Do you have any dealers or distributors?
Sorry, no. Whitney Drums are handmade here in my California shop. We sell only direct to the customer. In order to keep prices as low as possible, we’ve cut out all possible costs, such as dealer or endorsement discounts and advertising.
Do you sell and ship outside of the US?
What drum sizes can nest?
The laws of “nesting physics” state that you must have a minimum 3″ difference in diameter. And the combined depths of two nested drums (i.e. snare and low tom) must be a minimum 2″ less than the drum they are nested into, and 1.5″ less for a single nested drum.
How are the drum shells constructed?
From one end to the other there are basically five parts glued together,
- 6-ply birch bearing-edge ring the diameter of the head size and 1″-2″ in depth (depending on the type of drum).
- 9-ply birch collar (like a Saturn ring) 1/2″ thick with outer diameter approx. 2″ larger than head size (2.5” on bass drums). T-nuts on the inside receive the tension rods (no lugs).
- 3-ply birch “Maxi-shell” 1/8 thick (the “fat in the middle” part).
- Resonant-side collar (on nesting drums there is a second collar here that is not glued to the other but held in place by 4 thumb screws, no change to tuning occurs when removed for packing nested drums inside.
- Resonant side bearing-edge ring.
What are the advantages of your drum shell design?
- Greater airspace inside the shell means that a shallower drum will play “effectively deeper” than the same depth/diameter in a conventional shell.
- Through most of it’s depth, the drum shell is 1/8” (3 mm) thick. Thinner than any other all-wood drum shell. This emphasizes the lower frequencies in the drum’s overtone structure.
- Combining our thin shells with their absence of lugs, Whitney drums are lighter in weight than any other brand.
So the drum shells are thin and lightweight, but are they durable?
The shells are thin in areas where there is no inherent stress from head tension or mounting bracket. The 1/2”, 9-ply collars receive these stresses.
Are your drums really durable for frequent gigging?
In 17 years, no drum has ever come apart from frequent use or even misuse. I have repaired or replaced only a few drum shells that have been damaged by baggage handlers or shippers but none have been rendered unusable. Most drummers know from experience to only let other people handle your drums if they are well protected.
What are the snare drum types available with the nesting kits?
14-8 “shamrock” shape. Warm, open sound
14-10 with “cutaways” for strainer and butt. Slightly brighter.
13-8 “shamrock” shape. Brighter still.
14-10 “conventional” shell (9-ply, 9 mm thick all birch) with black tube lugs. Much brighter, more focused sound.
Regarding the thumbscrews that hold the removable collar: What keeps them from vibrating loose or falling out when packing the drums?
The thumbscrews are captive and can only be removed with purposeful effort. You can’t over-tighten them with just your fingers. They thread into embedded steel t-nuts and a rubber pressure washer keeps them from vibrating loose.
What type of tension rods do you use?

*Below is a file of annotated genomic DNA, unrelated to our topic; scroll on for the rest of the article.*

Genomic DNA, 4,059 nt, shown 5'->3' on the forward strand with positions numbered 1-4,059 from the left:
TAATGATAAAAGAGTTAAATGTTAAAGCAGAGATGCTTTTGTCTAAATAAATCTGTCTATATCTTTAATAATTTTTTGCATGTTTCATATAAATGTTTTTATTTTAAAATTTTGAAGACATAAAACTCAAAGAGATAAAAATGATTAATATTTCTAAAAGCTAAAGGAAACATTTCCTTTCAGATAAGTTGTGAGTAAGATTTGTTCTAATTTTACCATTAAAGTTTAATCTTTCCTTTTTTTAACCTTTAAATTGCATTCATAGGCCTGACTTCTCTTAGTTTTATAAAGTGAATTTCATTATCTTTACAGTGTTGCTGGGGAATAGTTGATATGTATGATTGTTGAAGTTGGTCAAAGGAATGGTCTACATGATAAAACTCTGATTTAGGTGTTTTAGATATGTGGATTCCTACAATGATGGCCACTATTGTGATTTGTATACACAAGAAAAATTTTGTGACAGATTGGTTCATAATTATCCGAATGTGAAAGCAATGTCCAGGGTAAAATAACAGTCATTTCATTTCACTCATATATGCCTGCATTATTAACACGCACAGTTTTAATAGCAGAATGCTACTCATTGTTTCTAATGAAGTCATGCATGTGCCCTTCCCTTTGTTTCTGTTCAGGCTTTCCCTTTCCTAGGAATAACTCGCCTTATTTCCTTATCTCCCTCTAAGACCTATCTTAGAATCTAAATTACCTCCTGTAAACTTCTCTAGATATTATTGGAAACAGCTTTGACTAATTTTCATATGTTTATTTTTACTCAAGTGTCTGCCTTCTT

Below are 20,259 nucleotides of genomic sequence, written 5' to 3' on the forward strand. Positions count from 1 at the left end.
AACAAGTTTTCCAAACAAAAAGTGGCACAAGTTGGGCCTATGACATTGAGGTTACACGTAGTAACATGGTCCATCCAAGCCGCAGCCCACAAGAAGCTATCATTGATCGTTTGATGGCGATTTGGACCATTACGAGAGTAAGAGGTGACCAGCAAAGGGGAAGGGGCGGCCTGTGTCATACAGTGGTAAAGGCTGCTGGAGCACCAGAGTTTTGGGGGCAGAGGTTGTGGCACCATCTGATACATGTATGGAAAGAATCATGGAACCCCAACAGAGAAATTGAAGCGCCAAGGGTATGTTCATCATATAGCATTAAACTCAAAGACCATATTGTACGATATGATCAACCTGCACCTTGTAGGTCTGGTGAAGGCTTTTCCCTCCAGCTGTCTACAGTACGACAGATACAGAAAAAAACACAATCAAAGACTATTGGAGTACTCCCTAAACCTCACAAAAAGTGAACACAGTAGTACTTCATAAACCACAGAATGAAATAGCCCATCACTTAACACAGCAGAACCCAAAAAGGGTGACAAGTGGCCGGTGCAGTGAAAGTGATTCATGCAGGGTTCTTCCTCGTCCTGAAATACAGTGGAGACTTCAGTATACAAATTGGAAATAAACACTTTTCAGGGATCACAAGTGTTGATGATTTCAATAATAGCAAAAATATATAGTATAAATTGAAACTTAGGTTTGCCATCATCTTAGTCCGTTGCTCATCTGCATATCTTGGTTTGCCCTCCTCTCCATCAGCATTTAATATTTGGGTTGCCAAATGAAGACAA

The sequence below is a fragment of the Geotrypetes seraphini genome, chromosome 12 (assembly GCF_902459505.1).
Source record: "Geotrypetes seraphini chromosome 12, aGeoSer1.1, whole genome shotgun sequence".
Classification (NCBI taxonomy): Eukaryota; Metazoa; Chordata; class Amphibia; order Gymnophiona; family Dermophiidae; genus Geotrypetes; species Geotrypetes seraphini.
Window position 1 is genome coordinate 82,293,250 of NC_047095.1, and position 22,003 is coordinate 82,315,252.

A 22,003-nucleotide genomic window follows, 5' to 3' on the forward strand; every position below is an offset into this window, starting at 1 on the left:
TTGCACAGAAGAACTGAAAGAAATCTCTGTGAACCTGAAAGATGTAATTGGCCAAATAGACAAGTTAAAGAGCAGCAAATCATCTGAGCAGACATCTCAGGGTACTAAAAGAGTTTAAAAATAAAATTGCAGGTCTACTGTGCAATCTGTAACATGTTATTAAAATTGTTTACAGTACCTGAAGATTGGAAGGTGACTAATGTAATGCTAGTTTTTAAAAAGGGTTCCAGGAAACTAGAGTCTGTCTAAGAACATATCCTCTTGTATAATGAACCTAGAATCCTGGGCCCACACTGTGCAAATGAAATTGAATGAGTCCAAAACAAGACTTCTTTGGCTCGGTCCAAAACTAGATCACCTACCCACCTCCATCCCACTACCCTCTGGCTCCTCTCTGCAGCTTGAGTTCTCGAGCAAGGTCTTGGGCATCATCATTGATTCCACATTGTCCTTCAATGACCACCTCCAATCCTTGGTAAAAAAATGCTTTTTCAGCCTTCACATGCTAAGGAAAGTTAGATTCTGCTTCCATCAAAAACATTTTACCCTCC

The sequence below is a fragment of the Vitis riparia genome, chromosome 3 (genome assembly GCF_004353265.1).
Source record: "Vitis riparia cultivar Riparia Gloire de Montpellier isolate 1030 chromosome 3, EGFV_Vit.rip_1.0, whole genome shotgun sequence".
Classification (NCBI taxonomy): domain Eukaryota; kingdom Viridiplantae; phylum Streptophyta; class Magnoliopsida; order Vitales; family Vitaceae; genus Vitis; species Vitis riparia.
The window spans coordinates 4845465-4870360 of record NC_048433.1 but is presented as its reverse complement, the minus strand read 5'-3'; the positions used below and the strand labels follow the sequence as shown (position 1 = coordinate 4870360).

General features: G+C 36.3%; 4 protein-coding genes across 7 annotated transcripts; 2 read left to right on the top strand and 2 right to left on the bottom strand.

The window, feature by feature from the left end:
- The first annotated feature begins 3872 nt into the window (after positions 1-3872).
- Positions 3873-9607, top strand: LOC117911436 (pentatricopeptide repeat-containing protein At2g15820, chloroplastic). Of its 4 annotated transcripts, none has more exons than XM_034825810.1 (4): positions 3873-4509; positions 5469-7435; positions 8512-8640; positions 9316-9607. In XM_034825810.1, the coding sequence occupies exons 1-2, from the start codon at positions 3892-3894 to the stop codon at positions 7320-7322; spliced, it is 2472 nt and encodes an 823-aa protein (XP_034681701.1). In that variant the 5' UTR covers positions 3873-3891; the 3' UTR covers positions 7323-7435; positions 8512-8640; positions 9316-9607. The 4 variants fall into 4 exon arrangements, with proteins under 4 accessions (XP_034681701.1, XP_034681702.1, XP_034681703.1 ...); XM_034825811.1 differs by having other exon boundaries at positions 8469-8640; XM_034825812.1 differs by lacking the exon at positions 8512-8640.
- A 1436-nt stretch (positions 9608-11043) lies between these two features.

The tension rods are 5 mm (M5) as used by DW/PDP. They are widely available from stores that sell drum gear. In a pinch, you can substitute a M5 or even 10-32 machine screw of the appropriate length. The “standard” tension rod as used on most drums is a virtually obsolete 12-24 size. As a machine screw, you will find this size only at specialty hardware outlets.
What do you recommend for transporting the hardware?
Our nesting kits do not include a hardware bag but I have some recommendations: The Protection Racket 5036 is a good hardware bag. For more money several companies, including Ahead, make rolling bags. Or you can get a generic rolling duffel at Ross or other discount stores. My favorite is a large tennis bag which features multiple compartments. These can be found on eBay, Amazon or sometimes at a thrift store.
Does any of the hardware need extra protection when being packed?
The quickstand is made of birch plywood and painted black. I recommend wrapping it in an old towel or suchlike to protect it from being scratched by the metal parts, unless you use a tennis bag which will have a compartment for just the quickstand.
What type of heads are fitted?
Your kit comes with Aquarian heads: The toms and snare have single-ply coated on top, clear on bottom. The bass has uncoated “Force” (similar to Remo powerstroke) on front and back. This combination provides a lively sound and, I think, a good all-around setup. When it’s time to replace the heads, all brands of heads can be fitted. If you prefer a more “bassy”, focused sound, you can try two-ply heads. And/or on the bass, something with more muffling such as Aquarian superkick.
Can you describe the “Penguin sound”?
How can I mic the bass?
Your bass front head (Aquarian “Force”) will come with a porting ring that you can install yourself. A port will subtract some bottom end and add some attack. If you want to place a mic inside nesting-series bass, you don’t have to port the head. You’ll find a groove for a mic cable at the bottom front between the nesting collar and Maxi-shell. We have found that placing just a common vocal mic inside yields a sound suitable for most situations.
How do I place an order?
I will personally process all orders. Contact me by email and we will start a conversation that will, 1) Work out the details and, 2) Provide you with a quote/invoice. Most domestic orders are paid by old-fashioned “check-in-the-mail”. Due to the fees associated, I do not accept credit cards. JT Whitney